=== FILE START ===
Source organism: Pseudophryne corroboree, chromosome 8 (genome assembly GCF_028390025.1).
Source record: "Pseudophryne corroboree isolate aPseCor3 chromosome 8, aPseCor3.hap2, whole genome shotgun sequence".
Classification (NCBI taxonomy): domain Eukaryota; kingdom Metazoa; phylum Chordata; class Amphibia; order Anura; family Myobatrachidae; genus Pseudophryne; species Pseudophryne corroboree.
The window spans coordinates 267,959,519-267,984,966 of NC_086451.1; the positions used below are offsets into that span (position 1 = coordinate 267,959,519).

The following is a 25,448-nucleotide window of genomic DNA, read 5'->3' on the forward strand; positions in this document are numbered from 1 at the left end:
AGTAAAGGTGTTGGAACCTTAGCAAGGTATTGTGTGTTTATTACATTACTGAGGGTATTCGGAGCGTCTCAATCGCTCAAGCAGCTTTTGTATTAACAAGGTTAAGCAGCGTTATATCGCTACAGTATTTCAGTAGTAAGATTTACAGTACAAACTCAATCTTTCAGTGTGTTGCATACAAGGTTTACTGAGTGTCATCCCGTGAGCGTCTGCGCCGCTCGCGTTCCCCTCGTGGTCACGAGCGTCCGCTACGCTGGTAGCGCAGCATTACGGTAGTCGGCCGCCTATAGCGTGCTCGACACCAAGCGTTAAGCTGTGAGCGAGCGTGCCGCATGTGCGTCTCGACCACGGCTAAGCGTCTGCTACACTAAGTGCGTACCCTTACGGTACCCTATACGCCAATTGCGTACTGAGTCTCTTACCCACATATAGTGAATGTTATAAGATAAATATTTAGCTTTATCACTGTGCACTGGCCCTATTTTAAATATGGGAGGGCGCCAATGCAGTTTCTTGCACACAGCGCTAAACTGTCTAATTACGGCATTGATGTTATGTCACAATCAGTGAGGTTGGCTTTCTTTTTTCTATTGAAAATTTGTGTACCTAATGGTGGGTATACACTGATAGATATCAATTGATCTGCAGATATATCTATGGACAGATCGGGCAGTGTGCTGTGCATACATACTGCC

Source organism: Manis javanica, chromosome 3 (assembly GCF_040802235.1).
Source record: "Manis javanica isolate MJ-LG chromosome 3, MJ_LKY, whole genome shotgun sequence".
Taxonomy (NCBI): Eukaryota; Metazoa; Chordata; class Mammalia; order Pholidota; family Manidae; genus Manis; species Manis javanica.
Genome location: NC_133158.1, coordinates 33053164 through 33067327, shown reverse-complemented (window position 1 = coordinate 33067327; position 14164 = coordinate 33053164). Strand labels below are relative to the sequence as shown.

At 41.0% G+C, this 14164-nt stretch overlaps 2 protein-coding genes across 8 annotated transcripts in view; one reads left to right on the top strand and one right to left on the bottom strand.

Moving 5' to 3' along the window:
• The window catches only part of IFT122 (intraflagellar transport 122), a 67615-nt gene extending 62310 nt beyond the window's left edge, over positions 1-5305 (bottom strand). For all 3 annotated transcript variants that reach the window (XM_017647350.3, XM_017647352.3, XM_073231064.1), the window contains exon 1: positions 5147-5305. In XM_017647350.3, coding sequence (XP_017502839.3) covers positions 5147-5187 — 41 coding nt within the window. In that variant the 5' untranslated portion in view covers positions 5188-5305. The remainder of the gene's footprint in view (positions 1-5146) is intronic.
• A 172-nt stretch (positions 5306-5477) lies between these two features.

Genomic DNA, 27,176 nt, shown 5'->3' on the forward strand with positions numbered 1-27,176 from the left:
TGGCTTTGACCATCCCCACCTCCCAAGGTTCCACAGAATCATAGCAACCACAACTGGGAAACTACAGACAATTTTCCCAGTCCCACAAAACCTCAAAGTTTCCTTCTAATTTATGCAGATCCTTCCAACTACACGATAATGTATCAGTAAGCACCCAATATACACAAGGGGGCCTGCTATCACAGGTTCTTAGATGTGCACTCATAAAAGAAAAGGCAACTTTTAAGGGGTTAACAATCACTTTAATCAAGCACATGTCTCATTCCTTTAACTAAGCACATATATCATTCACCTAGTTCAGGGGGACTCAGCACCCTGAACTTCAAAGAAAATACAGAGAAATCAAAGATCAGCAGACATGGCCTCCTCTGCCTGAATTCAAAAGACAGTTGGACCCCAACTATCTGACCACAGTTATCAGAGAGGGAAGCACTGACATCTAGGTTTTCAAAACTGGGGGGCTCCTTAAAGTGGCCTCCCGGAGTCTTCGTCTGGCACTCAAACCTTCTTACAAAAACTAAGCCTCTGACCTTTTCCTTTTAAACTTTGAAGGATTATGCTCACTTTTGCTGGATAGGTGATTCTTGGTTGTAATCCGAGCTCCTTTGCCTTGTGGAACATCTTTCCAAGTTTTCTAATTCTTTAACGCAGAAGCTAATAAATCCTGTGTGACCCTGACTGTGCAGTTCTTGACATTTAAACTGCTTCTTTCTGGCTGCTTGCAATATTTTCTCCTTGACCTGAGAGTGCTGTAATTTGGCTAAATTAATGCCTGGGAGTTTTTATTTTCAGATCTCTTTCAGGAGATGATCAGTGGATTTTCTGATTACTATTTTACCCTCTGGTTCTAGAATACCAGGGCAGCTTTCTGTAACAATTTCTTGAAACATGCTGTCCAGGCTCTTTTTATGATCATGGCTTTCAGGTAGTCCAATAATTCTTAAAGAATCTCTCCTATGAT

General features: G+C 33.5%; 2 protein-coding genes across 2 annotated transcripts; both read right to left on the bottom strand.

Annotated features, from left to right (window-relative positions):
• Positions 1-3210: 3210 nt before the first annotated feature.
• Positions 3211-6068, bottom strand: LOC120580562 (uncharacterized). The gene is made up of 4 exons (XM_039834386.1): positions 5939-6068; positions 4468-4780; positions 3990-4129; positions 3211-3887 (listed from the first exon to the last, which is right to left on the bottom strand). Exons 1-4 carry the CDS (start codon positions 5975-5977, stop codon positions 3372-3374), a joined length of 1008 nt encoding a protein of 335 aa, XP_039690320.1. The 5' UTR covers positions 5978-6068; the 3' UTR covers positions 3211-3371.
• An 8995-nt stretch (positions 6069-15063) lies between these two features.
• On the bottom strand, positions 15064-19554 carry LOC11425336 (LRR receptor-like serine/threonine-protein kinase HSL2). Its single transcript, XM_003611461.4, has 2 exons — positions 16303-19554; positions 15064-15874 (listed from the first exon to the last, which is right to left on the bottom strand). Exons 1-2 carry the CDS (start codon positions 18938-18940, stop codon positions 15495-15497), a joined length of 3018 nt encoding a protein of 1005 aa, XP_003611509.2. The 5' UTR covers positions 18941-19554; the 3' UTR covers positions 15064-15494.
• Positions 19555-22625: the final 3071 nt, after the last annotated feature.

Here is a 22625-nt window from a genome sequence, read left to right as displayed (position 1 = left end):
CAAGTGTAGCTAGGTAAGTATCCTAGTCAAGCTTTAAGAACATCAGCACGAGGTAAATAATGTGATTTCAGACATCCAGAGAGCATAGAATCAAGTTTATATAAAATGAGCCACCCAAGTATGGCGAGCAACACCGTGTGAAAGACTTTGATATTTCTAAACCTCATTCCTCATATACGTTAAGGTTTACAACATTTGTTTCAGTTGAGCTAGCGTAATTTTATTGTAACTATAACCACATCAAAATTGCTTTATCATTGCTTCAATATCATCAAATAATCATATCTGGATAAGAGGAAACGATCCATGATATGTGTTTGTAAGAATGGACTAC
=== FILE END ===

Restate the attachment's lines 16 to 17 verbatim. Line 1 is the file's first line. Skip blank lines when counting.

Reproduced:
TGGCTTTGACCATCCCCACCTCCCAAGGTTCCACAGAATCATAGCAACCACAACTGGGAAACTACAGACAATTTTCCCAGTCCCACAAAACCTCAAAGTTTCCTTCTAATTTATGCAGATCCTTCCAACTACACGATAATGTATCAGTAAGCACCCAATATACACAAGGGGGCCTGCTATCACAGGTTCTTAGATGTGCACTCATAAAAGAAAAGGCAACTTTTAAGGGGTTAACAATCACTTTAATCAAGCACATGTCTCATTCCTTTAACTAAGCACATATATCATTCACCTAGTTCAGGGGGACTCAGCACCCTGAACTTCAAAGAAAATACAGAGAAATCAAAGATCAGCAGACATGGCCTCCTCTGCCTGAATTCAAAAGACAGTTGGACCCCAACTATCTGACCACAGTTATCAGAGAGGGAAGCACTGACATCTAGGTTTTCAAAACTGGGGGGCTCCTTAAAGTGGCCTCCCGGAGTCTTCGTCTGGCACTCAAACCTTCTTACAAAAACTAAGCCTCTGACCTTTTCCTTTTAAACTTTGAAGGATTATGCTCACTTTTGCTGGATAGGTGATTCTTGGTTGTAATCCGAGCTCCTTTGCCTTGTGGAACATCTTTCCAAGTTTTCTAATTCTTTAACGCAGAAGCTAATAAATCCTGTGTGACCCTGACTGTGCAGTTCTTGACATTTAAACTGCTTCTTTCTGGCTGCTTGCAATATTTTCTCCTTGACCTGAGAGTGCTGTAATTTGGCTAAATTAATGCCTGGGAGTTTTTATTTTCAGATCTCTTTCAGGAGATGATCAGTGGATTTTCTGATTACTATTTTACCCTCTGGTTCTAGAATACCAGGGCAGCTTTCTGTAACAATTTCTTGAAACATGCTGTCCAGGCTCTTTTTATGATCATGGCTTTCAGGTAGTCCAATAATTCTTAAAGAATCTCTCCTATGAT

General features: G+C 33.5%; 2 protein-coding genes across 2 annotated transcripts; both read right to left on the bottom strand.